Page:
Startup Global continues quest to reach small businesses-Project Olympus - Carnegie Mellon University

Wednesday, August 12, 2015

Startup Global continues quest to reach small businesses

Pittsburgh’s entrepreneurial community can serve as a model for other cities trying to foster a dynamic startup culture, Deputy Commerce Secretary Bruce Andrews said during a visit on Tuesday.

“Pittsburgh has a fabulous, innovative ecosystem,” Mr. Andrews said. “There’s a real focus on attracting new companies and seamless interaction between the universities and startups.

“There’s a reason so much is happening here.”

Mr. Andrews was at Carnegie Mellon University’s Center for Innovation and Entrepreneurship for the latest installment in the Commerce Department’s Startup Global initiative, which was conceived as a way to connect entrepreneurs across the country with federal resources about which they might not otherwise be aware.

Along with CMU, Startup Global in Pittsburgh included the University of Pittsburgh’s Innovation Institute, Idea Foundry, Innovation Works, the Pittsburgh Technology Council and Thrill Mill.

Tuesday’s sessions were focused on surviving in a global marketplace, which Mr. Andrews said is something companies, even small ones, should be thinking about from day one.

“If they’re not thinking about it, their competitors will be,” he said.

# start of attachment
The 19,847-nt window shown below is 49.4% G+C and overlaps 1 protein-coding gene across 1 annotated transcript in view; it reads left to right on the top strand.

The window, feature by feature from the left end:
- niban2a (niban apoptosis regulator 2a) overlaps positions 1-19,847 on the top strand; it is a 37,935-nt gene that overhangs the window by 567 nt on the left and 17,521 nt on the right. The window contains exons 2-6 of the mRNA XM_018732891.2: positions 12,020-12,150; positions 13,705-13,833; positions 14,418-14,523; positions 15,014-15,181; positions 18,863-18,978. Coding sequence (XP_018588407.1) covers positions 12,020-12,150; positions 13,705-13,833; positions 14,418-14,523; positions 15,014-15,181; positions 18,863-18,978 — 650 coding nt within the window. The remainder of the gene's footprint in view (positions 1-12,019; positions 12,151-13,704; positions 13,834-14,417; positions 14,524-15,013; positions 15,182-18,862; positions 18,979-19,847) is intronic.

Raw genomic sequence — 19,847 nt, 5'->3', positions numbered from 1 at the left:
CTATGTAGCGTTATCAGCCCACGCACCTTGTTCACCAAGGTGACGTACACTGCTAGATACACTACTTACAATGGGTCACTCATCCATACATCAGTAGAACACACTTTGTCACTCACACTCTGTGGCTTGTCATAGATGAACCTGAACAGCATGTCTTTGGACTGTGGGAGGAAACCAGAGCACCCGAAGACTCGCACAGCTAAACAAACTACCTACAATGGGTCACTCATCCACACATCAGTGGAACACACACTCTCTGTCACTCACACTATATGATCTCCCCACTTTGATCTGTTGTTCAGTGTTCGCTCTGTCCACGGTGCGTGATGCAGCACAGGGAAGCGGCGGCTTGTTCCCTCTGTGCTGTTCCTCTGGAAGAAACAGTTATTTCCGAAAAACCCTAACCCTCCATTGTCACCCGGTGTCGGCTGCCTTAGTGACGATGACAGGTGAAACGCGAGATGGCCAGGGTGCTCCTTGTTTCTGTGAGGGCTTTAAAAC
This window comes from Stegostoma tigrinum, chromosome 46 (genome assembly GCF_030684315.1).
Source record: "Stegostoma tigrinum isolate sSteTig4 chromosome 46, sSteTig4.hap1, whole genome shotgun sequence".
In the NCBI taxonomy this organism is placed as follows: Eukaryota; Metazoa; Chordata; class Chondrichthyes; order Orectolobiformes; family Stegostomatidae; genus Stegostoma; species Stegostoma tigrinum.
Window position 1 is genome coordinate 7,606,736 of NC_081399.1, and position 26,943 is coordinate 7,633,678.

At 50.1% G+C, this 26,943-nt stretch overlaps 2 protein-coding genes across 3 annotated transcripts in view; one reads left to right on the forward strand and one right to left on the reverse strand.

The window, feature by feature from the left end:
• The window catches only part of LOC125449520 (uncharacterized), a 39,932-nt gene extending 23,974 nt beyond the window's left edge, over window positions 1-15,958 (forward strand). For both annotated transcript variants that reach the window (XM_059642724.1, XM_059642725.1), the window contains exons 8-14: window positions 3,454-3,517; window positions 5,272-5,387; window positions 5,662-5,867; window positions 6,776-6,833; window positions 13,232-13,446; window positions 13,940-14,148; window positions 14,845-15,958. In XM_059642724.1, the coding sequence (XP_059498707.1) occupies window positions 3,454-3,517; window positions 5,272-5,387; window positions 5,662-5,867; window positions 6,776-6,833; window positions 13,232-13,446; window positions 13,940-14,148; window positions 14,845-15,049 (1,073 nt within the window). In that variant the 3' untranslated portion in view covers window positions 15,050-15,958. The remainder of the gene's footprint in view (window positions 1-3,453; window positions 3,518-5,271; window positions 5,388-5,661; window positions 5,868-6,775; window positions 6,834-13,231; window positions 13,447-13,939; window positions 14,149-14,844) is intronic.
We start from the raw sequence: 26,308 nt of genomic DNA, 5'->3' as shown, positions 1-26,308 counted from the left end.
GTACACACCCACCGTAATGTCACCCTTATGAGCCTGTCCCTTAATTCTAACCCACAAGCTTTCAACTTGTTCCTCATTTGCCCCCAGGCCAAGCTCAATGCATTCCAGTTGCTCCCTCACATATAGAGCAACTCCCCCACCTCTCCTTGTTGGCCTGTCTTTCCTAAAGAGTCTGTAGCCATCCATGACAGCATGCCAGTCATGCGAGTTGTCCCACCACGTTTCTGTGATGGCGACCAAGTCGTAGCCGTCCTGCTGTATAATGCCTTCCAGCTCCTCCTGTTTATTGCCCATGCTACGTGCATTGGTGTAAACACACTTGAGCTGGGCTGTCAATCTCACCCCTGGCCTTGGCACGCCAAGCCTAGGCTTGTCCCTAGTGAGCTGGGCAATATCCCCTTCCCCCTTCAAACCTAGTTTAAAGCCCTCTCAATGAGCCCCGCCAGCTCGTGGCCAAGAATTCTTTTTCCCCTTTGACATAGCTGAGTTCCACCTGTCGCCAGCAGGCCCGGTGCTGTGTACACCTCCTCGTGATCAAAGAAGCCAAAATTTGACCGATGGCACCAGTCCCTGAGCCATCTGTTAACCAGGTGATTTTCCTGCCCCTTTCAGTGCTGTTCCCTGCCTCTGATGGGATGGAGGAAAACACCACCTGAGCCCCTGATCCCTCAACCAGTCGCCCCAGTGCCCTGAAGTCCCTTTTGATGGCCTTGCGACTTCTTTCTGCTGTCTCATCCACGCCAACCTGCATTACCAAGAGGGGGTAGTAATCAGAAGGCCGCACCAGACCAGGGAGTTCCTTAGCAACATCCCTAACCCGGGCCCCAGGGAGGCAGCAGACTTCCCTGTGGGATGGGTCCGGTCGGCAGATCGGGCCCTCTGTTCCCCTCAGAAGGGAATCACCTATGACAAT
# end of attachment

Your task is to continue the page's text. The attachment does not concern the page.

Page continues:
A strong local example of a company that has been successful making the transition to a global marketplace, he added, is Downtown-based juvenile product company 4moms. The story goes that two of its top executives traveled to London with the hopes of making connections and landed U.K.-based baby products company Mothercare via old-fashioned cold-calling.

Mr. Andrews said the challenges facing women- and minority-owned small businesses are among the Commerce Department’s priorities.

“We are focused on expanding access to everyone. We know there are untapped markets with huge amounts of potential,” he said. “There are communities that have not been included as well in the innovation boom, and we need to make sure we are promoting entrepreneurism wherever we can.”

The next phase of the Startup Global initiative will be taking the feedback from its various community events across the country to create a set of best practices guidelines, he said.

“We are a customer service organization, and the American business community is our customer,” Mr. Andrews said. “Our biggest challenge is getting the word out.” Read More»

By: Kim Lyons,